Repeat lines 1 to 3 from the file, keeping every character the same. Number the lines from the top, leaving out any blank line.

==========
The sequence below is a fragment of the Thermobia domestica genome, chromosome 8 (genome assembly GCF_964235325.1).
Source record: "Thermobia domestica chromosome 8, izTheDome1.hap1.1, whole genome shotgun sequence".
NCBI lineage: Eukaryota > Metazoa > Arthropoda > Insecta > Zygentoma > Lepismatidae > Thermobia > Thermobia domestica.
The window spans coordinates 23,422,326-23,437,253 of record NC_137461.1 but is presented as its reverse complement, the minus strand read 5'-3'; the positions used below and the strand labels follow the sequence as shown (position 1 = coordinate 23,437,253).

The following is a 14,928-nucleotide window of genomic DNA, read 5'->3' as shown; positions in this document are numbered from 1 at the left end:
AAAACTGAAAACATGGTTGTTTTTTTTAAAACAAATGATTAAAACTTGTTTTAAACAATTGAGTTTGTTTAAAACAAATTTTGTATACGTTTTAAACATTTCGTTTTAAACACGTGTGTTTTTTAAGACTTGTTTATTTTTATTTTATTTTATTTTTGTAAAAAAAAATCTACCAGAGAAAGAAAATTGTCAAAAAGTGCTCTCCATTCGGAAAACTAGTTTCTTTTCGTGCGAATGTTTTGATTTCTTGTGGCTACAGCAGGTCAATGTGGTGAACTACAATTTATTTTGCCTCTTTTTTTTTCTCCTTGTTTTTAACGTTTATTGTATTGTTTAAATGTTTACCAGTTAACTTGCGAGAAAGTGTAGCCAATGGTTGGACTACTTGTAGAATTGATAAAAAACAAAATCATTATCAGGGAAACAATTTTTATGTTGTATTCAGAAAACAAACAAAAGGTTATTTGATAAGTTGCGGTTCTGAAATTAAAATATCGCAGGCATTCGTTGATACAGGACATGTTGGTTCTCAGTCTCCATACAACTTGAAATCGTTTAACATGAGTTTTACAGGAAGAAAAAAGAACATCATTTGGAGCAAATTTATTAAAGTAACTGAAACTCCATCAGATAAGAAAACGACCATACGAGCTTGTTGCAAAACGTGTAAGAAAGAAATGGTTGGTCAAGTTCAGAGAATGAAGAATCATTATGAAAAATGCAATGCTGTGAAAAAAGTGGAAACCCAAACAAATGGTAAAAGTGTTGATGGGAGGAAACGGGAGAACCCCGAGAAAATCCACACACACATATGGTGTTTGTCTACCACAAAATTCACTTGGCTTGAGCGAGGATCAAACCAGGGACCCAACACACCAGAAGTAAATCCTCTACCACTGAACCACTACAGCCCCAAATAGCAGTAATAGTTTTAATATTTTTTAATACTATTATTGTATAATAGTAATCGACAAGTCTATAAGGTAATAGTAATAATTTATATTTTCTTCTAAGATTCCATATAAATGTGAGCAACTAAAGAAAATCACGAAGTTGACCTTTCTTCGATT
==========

The sequence below is a fragment of the Thermobia domestica genome, chromosome 8 (genome assembly GCF_964235325.1).
Source record: "Thermobia domestica chromosome 8, izTheDome1.hap1.1, whole genome shotgun sequence".
NCBI lineage: Eukaryota > Metazoa > Arthropoda > Insecta > Zygentoma > Lepismatidae > Thermobia > Thermobia domestica.